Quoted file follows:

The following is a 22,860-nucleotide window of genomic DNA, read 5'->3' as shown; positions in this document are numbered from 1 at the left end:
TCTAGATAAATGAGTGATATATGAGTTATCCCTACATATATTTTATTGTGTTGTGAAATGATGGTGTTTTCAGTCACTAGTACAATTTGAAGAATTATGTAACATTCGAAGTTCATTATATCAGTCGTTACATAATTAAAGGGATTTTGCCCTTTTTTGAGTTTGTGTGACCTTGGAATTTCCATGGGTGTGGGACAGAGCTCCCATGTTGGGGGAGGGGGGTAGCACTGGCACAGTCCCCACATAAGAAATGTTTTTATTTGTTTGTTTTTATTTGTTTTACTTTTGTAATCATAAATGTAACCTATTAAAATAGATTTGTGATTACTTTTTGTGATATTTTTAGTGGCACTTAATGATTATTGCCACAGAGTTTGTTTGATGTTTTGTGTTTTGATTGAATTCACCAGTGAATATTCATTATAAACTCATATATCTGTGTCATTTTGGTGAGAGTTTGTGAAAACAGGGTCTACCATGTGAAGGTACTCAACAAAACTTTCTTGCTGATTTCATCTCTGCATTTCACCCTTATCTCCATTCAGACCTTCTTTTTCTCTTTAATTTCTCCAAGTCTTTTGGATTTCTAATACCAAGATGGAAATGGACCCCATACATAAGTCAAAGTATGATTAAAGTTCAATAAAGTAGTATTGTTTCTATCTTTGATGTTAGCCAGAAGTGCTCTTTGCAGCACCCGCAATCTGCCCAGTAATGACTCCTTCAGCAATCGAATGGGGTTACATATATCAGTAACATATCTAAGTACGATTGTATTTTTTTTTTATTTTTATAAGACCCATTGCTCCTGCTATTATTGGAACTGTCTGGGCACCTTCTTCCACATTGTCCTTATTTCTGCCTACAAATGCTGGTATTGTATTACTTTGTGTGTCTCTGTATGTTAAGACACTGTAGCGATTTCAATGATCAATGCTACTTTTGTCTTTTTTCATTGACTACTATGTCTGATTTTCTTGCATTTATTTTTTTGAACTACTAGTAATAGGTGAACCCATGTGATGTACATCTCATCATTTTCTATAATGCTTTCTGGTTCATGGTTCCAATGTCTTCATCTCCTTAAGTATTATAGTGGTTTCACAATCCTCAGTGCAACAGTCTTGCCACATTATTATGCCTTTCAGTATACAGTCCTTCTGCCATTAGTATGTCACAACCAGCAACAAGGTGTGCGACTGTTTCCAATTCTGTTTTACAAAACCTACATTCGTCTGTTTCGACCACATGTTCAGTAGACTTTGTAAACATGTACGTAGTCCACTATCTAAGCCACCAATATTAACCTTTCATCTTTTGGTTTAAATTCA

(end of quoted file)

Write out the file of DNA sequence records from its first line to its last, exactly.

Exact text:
The following is a 22,860-nucleotide window of genomic DNA, read 5'->3' as shown; positions in this document are numbered from 1 at the left end:
TCTAGATAAATGAGTGATATATGAGTTATCCCTACATATATTTTATTGTGTTGTGAAATGATGGTGTTTTCAGTCACTAGTACAATTTGAAGAATTATGTAACATTCGAAGTTCATTATATCAGTCGTTACATAATTAAAGGGATTTTGCCCTTTTTTGAGTTTGTGTGACCTTGGAATTTCCATGGGTGTGGGACAGAGCTCCCATGTTGGGGGAGGGGGGTAGCACTGGCACAGTCCCCACATAAGAAATGTTTTTATTTGTTTGTTTTTATTTGTTTTACTTTTGTAATCATAAATGTAACCTATTAAAATAGATTTGTGATTACTTTTTGTGATATTTTTAGTGGCACTTAATGATTATTGCCACAGAGTTTGTTTGATGTTTTGTGTTTTGATTGAATTCACCAGTGAATATTCATTATAAACTCATATATCTGTGTCATTTTGGTGAGAGTTTGTGAAAACAGGGTCTACCATGTGAAGGTACTCAACAAAACTTTCTTGCTGATTTCATCTCTGCATTTCACCCTTATCTCCATTCAGACCTTCTTTTTCTCTTTAATTTCTCCAAGTCTTTTGGATTTCTAATACCAAGATGGAAATGGACCCCATACATAAGTCAAAGTATGATTAAAGTTCAATAAAGTAGTATTGTTTCTATCTTTGATGTTAGCCAGAAGTGCTCTTTGCAGCACCCGCAATCTGCCCAGTAATGACTCCTTCAGCAATCGAATGGGGTTACATATATCAGTAACATATCTAAGTACGATTGTATTTTTTTTTTATTTTTATAAGACCCATTGCTCCTGCTATTATTGGAACTGTCTGGGCACCTTCTTCCACATTGTCCTTATTTCTGCCTACAAATGCTGGTATTGTATTACTTTGTGTGTCTCTGTATGTTAAGACACTGTAGCGATTTCAATGATCAATGCTACTTTTGTCTTTTTTCATTGACTACTATGTCTGATTTTCTTGCATTTATTTTTTTGAACTACTAGTAATAGGTGAACCCATGTGATGTACATCTCATCATTTTCTATAATGCTTTCTGGTTCATGGTTCCAATGTCTTCATCTCCTTAAGTATTATAGTGGTTTCACAATCCTCAGTGCAACAGTCTTGCCACATTATTATGCCTTTCAGTATACAGTCCTTCTGCCATTAGTATGTCACAACCAGCAACAAGGTGTGCGACTGTTTCCAATTCTGTTTTACAAAACCTACATTCGTCTGTTTCGACCACATGTTCAGTAGACTTTGTAAACATGTACGTAGTCCACTATCTAAGCCACCAATATTAACCTTTCATCTTTTGGTTTAAATTCA